Remember the days where I wrote on here somewhat regularly? I mean, they were the early-to-mid 2010’s, and blogging has certainly gone by the wayside as of the past…like…what is it, 3 – 4 years now? I didn’t stop writing because the trend began dying down, though. I stopped writing because of TRAUMA *throws glitter bomb* While I do still post on my…Read More
I’ve been rather existential lately. I mean, I usually am anyway. But back to the “it’s hard to explain in anything except shards of thought” kind of existential. So. The contents of these haikus will likely turn into blog posts at some point. But for now, I serve them to you as the fragments they are.Read More
I had a very eye-opening conversation with my mom recently.
We were talking about my marriage to my ex, and she asked me if her hunch was correct that I’d have married him anyway if my parents hadn’t given us permission. (You see, in our iteration of purity culture, even as a 22-year-old adult, I needed my parents’ permission to marry.)
I thought a moment and answered honestly: yes, I would have still married him. Then I clarified, “I honestly thought I had to.”
“You didn’t get that from us!” Mom responded in astonished confusion. “You don’t have to marry someone just because you slept with them.”
Let me state up front: that’s an entirely true statement. I agree with it 100%.
And yet it was my turn to be shocked.
Because that statement flew in the face the entire narrative of my first 20+ years of life..Read More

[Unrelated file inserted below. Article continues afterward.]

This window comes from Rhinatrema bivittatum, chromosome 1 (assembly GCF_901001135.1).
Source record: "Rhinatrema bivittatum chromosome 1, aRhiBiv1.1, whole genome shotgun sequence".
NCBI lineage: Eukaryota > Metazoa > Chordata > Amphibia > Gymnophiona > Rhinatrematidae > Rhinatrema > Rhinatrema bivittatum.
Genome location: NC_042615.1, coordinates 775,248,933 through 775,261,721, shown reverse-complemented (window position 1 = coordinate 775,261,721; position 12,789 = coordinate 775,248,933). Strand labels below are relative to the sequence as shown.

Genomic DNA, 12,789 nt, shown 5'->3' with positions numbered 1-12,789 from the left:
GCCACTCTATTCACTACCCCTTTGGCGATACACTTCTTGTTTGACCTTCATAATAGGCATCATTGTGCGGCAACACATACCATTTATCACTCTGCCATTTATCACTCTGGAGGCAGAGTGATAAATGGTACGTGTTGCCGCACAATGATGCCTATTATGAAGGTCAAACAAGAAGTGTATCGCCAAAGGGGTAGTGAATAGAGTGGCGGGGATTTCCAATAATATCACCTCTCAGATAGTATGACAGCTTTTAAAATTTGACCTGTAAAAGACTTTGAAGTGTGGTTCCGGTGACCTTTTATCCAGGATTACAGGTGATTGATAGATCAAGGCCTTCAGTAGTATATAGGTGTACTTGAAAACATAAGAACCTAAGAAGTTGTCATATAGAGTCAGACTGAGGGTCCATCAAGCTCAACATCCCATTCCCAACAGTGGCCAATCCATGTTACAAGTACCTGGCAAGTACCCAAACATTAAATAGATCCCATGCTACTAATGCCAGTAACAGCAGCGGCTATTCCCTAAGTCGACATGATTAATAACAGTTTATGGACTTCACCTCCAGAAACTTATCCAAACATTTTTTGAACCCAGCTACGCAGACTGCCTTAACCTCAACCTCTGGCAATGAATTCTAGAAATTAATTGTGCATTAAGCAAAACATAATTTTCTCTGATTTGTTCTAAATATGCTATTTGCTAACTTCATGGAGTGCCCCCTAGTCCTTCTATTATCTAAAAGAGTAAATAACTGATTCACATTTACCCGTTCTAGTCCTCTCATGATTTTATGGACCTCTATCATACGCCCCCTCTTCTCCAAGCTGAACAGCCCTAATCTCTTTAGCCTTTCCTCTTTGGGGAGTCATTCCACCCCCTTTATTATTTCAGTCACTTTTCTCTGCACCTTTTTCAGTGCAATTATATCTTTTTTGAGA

There had always been a disconnect between what I was taught and what I observed and experienced, between blind faith in invisible things and repeatably testable evidence. But as a child, as a teen, even into early adulthood, I wasn’t given the words to recognize the disconnect, or even the tools to inspect or deconstruct my beliefs to see if there was any merit to them outside of wanting them to be true.Read More
What kind of foundation forms a lasting friendship, then? I mean, friendships are a pretty personal thing. There’s lots of aspects that are difficult to pin down, usually including compatible personalities, shared experiences, outlooks on life, mutually enjoyable activities, etc. I think those things are a given, no matter whether you’re a conservative Christian or not. But in my experience, the ingredients that point to longevity seem to be a pretty equal mixture of mutual admiration, respect, and trust. The Christian friends I have now who have been friends of mine for years weren’t my friends just because of our once-shared faith. We became friends through discovering and indulging in shared interests, sure, but we did it while demonstrating respect for each other’s individuality and personhood. Our personalities do click, but we also work hard to be empathetic, trustworthy, respectful people. We care about each other, what demonstrably makes each other’s lives more meaningful and fulfilling, no ulterior motives.Read More
I was 15 years old, sitting in the front row of the church, staring skeptically at the woman who was preaching to us. This wasn’t my youth group, of course — the assemblies would never allow a woman to speak like this. I determined that perhaps she was like Balaam’s donkey, and did my utmost to pay attention to whatever word of the Lord she might ironically speak despite her unfitness for leadership.